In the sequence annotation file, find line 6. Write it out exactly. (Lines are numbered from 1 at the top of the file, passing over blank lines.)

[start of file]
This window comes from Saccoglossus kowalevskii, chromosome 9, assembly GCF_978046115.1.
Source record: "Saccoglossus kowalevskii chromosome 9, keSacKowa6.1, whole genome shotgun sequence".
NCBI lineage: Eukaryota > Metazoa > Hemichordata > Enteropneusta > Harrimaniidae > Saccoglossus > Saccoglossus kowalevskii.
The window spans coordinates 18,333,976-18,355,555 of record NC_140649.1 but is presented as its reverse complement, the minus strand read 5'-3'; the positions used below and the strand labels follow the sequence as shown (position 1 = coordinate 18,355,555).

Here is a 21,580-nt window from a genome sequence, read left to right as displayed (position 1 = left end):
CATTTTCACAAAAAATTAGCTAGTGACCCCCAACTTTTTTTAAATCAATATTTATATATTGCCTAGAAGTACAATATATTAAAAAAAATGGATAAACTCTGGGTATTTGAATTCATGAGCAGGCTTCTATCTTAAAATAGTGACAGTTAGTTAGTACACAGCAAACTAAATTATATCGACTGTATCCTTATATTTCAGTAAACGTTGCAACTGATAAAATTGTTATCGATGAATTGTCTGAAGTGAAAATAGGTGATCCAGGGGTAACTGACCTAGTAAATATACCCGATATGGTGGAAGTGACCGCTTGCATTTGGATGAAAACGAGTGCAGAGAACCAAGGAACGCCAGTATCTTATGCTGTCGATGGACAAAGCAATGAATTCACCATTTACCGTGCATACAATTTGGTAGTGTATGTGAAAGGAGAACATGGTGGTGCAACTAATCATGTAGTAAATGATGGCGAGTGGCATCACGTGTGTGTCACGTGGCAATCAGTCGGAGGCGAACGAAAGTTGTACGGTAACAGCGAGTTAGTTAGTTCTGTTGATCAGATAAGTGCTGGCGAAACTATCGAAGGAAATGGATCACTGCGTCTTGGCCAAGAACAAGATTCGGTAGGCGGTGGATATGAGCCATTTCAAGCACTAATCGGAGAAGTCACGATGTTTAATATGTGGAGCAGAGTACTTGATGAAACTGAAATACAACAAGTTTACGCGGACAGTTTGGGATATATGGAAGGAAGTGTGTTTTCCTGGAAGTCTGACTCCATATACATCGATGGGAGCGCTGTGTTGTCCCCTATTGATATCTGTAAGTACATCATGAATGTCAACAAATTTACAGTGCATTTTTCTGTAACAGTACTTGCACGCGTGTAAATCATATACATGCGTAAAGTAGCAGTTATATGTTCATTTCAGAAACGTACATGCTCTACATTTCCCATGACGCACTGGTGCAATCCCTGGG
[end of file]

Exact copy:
CATTTTCACAAAAAATTAGCTAGTGACCCCCAACTTTTTTTAAATCAATATTTATATATTGCCTAGAAGTACAATATATTAAAAAAAATGGATAAACTCTGGGTATTTGAATTCATGAGCAGGCTTCTATCTTAAAATAGTGACAGTTAGTTAGTACACAGCAAACTAAATTATATCGACTGTATCCTTATATTTCAGTAAACGTTGCAACTGATAAAATTGTTATCGATGAATTGTCTGAAGTGAAAATAGGTGATCCAGGGGTAACTGACCTAGTAAATATACCCGATATGGTGGAAGTGACCGCTTGCATTTGGATGAAAACGAGTGCAGAGAACCAAGGAACGCCAGTATCTTATGCTGTCGATGGACAAAGCAATGAATTCACCATTTACCGTGCATACAATTTGGTAGTGTATGTGAAAGGAGAACATGGTGGTGCAACTAATCATGTAGTAAATGATGGCGAGTGGCATCACGTGTGTGTCACGTGGCAATCAGTCGGAGGCGAACGAAAGTTGTACGGTAACAGCGAGTTAGTTAGTTCTGTTGATCAGATAAGTGCTGGCGAAACTATCGAAGGAAATGGATCACTGCGTCTTGGCCAAGAACAAGATTCGGTAGGCGGTGGATATGAGCCATTTCAAGCACTAATCGGAGAAGTCACGATGTTTAATATGTGGAGCAGAGTACTTGATGAAACTGAAATACAACAAGTTTACGCGGACAGTTTGGGATATATGGAAGGAAGTGTGTTTTCCTGGAAGTCTGACTCCATATACATCGATGGGAGCGCTGTGTTGTCCCCTATTGATATCTGTAAGTACATCATGAATGTCAACAAATTTACAGTGCATTTTTCTGTAACAGTACTTGCACGCGTGTAAATCATATACATGCGTAAAGTAGCAGTTATATGTTCATTTCAGAAACGTACATGCTCTACATTTCCCATGACGCACTGGTGCAATCCCTGGG